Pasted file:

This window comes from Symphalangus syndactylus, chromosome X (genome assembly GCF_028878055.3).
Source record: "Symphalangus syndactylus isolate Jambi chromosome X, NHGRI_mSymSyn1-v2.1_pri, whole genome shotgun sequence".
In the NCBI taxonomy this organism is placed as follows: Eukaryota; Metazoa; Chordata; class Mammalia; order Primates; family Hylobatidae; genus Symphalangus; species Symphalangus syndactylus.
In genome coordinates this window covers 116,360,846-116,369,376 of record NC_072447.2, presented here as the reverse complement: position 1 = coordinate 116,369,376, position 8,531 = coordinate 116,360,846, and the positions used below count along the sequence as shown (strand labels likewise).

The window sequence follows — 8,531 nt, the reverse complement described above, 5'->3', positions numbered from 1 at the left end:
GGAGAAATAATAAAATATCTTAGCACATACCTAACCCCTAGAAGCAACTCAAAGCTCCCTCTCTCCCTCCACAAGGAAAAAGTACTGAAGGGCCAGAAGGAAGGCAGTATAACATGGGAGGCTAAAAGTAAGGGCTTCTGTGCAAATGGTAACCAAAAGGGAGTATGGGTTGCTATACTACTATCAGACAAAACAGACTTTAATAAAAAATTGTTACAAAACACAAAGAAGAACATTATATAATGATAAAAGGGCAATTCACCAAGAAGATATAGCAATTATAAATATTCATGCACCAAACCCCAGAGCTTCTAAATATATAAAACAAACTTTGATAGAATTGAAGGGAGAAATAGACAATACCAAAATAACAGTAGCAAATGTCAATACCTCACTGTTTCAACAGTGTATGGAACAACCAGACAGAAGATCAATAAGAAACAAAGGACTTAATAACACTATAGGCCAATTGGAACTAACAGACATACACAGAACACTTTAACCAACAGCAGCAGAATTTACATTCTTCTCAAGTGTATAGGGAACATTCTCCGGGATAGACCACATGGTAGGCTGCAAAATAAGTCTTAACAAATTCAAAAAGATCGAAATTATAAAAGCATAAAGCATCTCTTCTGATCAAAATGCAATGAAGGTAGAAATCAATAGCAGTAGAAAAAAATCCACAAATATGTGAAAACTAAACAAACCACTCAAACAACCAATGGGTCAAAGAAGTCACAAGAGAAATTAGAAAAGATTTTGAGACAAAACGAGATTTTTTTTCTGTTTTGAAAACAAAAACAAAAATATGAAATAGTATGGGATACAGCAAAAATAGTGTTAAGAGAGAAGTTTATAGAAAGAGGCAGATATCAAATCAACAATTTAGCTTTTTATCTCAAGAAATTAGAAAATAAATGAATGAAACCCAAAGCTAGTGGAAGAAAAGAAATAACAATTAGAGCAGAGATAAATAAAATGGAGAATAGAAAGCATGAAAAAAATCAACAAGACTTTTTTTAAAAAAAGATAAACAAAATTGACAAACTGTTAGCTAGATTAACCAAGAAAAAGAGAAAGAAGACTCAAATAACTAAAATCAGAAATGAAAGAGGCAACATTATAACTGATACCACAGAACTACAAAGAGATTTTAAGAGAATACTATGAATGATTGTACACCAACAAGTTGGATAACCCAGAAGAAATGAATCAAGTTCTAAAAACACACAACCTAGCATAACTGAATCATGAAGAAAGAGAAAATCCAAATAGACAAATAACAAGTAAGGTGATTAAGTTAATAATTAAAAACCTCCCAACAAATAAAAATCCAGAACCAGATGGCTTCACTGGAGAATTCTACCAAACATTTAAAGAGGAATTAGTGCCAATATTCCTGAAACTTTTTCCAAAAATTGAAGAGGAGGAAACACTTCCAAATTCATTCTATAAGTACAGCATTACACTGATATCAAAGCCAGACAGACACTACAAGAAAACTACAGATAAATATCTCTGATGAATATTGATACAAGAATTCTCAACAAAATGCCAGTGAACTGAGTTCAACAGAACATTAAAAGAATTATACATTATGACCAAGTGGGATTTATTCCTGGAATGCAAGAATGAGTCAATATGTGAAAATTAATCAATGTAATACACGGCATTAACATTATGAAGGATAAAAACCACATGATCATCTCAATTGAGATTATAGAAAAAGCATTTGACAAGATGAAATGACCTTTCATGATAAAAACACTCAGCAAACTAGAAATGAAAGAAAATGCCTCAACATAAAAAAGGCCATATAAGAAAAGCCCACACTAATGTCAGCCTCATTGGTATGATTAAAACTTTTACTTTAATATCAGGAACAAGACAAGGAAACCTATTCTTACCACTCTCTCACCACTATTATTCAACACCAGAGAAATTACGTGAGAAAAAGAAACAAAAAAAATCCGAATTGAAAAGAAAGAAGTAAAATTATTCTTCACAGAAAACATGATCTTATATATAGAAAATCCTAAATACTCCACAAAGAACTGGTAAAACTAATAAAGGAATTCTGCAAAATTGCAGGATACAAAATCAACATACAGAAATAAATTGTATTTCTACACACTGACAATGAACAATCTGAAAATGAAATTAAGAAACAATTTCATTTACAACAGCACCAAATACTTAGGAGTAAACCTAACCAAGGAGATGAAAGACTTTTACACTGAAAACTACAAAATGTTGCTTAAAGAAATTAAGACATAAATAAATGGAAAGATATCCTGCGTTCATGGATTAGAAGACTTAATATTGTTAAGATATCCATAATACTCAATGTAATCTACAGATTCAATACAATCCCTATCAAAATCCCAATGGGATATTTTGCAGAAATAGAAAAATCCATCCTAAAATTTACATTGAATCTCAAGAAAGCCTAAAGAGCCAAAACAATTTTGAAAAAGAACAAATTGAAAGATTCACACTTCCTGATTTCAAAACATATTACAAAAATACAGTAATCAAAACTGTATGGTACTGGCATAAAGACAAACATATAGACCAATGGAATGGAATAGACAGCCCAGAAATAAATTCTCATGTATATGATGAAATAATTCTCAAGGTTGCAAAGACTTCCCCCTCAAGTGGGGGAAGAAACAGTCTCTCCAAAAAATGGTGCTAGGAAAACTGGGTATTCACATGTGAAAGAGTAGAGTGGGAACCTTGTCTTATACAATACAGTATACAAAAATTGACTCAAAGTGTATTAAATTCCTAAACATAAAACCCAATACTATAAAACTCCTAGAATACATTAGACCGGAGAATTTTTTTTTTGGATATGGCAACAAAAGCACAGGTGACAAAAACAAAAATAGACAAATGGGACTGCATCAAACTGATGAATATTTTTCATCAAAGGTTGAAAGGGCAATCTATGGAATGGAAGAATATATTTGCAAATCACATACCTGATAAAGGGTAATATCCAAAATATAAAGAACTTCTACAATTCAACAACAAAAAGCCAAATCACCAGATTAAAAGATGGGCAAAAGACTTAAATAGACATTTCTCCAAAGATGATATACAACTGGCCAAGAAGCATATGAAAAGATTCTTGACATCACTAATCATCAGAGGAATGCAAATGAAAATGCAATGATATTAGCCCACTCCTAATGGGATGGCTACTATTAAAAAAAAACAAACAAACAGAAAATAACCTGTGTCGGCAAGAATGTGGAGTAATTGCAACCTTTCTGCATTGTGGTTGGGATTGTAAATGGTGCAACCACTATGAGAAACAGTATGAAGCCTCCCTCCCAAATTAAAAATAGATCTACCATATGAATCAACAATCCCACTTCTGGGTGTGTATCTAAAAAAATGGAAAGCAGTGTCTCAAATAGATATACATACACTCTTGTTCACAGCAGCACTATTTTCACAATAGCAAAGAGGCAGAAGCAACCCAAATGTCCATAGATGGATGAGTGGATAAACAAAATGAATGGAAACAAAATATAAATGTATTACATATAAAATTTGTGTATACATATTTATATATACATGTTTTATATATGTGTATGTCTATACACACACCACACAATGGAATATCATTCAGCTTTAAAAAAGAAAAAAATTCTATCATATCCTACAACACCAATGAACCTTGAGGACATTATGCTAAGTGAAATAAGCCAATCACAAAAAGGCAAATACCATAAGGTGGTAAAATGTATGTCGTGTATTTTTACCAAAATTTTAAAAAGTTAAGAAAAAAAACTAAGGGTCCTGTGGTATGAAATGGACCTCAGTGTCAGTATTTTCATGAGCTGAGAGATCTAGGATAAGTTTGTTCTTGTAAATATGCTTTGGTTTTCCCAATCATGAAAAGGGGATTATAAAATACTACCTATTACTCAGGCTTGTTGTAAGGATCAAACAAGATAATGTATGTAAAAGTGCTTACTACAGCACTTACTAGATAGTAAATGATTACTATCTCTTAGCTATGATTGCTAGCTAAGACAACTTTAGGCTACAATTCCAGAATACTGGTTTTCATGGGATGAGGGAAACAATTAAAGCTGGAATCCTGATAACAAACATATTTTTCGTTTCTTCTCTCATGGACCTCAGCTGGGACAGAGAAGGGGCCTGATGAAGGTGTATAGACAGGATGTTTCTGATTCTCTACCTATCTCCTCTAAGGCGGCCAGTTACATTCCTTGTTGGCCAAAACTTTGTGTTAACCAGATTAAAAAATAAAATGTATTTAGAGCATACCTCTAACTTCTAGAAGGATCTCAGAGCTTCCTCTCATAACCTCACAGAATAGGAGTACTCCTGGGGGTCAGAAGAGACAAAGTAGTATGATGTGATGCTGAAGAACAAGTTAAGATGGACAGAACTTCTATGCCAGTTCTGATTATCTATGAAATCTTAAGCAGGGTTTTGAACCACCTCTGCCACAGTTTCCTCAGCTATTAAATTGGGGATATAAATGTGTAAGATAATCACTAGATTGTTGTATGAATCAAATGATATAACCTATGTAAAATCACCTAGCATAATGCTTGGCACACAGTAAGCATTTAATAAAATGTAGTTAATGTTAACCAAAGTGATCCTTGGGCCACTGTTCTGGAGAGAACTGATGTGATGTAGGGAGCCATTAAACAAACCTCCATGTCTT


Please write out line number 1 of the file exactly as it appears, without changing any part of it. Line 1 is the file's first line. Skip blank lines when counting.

This window comes from Symphalangus syndactylus, chromosome X (genome assembly GCF_028878055.3).